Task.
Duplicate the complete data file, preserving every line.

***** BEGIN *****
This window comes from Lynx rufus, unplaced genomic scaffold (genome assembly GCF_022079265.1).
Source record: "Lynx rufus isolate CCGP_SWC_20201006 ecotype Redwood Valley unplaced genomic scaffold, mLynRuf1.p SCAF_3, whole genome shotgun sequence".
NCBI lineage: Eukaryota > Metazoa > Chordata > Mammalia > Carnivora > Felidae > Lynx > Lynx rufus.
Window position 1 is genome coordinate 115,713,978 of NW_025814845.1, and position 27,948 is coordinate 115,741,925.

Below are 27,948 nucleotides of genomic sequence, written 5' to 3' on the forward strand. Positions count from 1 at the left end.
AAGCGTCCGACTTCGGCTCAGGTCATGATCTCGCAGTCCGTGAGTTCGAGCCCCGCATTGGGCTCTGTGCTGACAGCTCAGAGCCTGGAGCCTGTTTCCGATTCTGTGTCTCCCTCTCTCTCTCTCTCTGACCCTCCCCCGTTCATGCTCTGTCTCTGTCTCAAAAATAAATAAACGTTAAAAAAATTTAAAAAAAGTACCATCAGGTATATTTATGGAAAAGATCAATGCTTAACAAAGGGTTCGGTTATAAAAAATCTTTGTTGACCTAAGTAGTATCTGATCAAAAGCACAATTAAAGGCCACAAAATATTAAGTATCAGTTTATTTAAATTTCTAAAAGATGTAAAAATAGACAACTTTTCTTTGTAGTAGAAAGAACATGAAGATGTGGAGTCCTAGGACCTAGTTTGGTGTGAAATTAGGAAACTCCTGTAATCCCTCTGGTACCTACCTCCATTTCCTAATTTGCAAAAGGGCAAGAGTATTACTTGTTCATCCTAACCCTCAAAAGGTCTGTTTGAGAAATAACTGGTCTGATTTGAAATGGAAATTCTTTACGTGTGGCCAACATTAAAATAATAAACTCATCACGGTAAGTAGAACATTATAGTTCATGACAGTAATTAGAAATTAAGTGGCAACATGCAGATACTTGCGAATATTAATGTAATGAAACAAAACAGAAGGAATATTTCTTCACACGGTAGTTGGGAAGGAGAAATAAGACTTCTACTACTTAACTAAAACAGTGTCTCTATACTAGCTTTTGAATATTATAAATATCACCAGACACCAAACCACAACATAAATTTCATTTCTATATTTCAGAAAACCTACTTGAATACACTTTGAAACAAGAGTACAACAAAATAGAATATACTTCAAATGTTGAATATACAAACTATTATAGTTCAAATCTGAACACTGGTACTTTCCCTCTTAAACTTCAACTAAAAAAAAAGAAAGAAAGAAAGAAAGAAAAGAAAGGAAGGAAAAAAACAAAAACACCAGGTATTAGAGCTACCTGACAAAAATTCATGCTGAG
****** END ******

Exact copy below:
This window comes from Lynx rufus, unplaced genomic scaffold (genome assembly GCF_022079265.1).
Source record: "Lynx rufus isolate CCGP_SWC_20201006 ecotype Redwood Valley unplaced genomic scaffold, mLynRuf1.p SCAF_3, whole genome shotgun sequence".
NCBI lineage: Eukaryota > Metazoa > Chordata > Mammalia > Carnivora > Felidae > Lynx > Lynx rufus.
Window position 1 is genome coordinate 115,713,978 of NW_025814845.1, and position 27,948 is coordinate 115,741,925.

Below are 27,948 nucleotides of genomic sequence, written 5' to 3' on the forward strand. Positions count from 1 at the left end.
AAGCGTCCGACTTCGGCTCAGGTCATGATCTCGCAGTCCGTGAGTTCGAGCCCCGCATTGGGCTCTGTGCTGACAGCTCAGAGCCTGGAGCCTGTTTCCGATTCTGTGTCTCCCTCTCTCTCTCTCTCTGACCCTCCCCCGTTCATGCTCTGTCTCTGTCTCAAAAATAAATAAACGTTAAAAAAATTTAAAAAAAGTACCATCAGGTATATTTATGGAAAAGATCAATGCTTAACAAAGGGTTCGGTTATAAAAAATCTTTGTTGACCTAAGTAGTATCTGATCAAAAGCACAATTAAAGGCCACAAAATATTAAGTATCAGTTTATTTAAATTTCTAAAAGATGTAAAAATAGACAACTTTTCTTTGTAGTAGAAAGAACATGAAGATGTGGAGTCCTAGGACCTAGTTTGGTGTGAAATTAGGAAACTCCTGTAATCCCTCTGGTACCTACCTCCATTTCCTAATTTGCAAAAGGGCAAGAGTATTACTTGTTCATCCTAACCCTCAAAAGGTCTGTTTGAGAAATAACTGGTCTGATTTGAAATGGAAATTCTTTACGTGTGGCCAACATTAAAATAATAAACTCATCACGGTAAGTAGAACATTATAGTTCATGACAGTAATTAGAAATTAAGTGGCAACATGCAGATACTTGCGAATATTAATGTAATGAAACAAAACAGAAGGAATATTTCTTCACACGGTAGTTGGGAAGGAGAAATAAGACTTCTACTACTTAACTAAAACAGTGTCTCTATACTAGCTTTTGAATATTATAAATATCACCAGACACCAAACCACAACATAAATTTCATTTCTATATTTCAGAAAACCTACTTGAATACACTTTGAAACAAGAGTACAACAAAATAGAATATACTTCAAATGTTGAATATACAAACTATTATAGTTCAAATCTGAACACTGGTACTTTCCCTCTTAAACTTCAACTAAAAAAAAAGAAAGAAAGAAAGAAAGAAAAGAAAGGAAGGAAAAAAACAAAAACACCAGGTATTAGAGCTACCTGACAAAAATTCATGCTGAG